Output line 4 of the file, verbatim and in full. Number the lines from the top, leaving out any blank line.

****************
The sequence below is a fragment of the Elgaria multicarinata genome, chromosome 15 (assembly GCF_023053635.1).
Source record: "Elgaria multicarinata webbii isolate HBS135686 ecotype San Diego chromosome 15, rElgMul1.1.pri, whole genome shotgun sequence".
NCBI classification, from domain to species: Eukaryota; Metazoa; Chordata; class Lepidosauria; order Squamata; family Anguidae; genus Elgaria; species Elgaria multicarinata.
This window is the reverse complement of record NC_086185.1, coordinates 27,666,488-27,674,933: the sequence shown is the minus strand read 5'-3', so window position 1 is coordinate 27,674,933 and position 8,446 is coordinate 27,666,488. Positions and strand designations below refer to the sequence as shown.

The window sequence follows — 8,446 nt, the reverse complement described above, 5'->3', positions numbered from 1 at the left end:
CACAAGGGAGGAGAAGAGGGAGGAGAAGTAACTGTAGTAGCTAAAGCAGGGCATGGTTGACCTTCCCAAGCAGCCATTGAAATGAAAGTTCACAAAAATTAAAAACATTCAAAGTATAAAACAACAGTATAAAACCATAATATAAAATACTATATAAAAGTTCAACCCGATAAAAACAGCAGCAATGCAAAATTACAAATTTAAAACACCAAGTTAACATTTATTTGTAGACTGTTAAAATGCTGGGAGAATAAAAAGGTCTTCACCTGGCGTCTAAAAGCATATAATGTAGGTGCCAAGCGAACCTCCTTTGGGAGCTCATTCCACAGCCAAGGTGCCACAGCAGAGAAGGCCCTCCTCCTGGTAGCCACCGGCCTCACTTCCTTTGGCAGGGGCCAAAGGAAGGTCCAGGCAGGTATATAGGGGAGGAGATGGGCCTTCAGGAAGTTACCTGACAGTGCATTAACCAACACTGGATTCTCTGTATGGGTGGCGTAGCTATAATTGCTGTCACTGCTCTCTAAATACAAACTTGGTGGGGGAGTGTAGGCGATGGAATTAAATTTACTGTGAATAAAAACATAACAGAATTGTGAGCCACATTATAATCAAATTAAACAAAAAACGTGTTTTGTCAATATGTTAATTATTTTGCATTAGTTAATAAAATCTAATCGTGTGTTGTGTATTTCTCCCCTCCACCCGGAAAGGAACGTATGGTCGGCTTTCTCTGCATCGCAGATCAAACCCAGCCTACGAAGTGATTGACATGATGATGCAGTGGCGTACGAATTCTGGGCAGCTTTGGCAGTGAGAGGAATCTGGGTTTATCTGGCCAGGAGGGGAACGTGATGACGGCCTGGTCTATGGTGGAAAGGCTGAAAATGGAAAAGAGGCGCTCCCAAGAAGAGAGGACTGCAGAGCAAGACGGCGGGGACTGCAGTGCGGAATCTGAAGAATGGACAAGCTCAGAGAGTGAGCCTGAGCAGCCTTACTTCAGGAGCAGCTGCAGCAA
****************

This window is the reverse complement of record NC_086185.1, coordinates 27,666,488-27,674,933: the sequence shown is the minus strand read 5'-3', so window position 1 is coordinate 27,674,933 and position 8,446 is coordinate 27,666,488. Positions and strand designations below refer to the sequence as shown.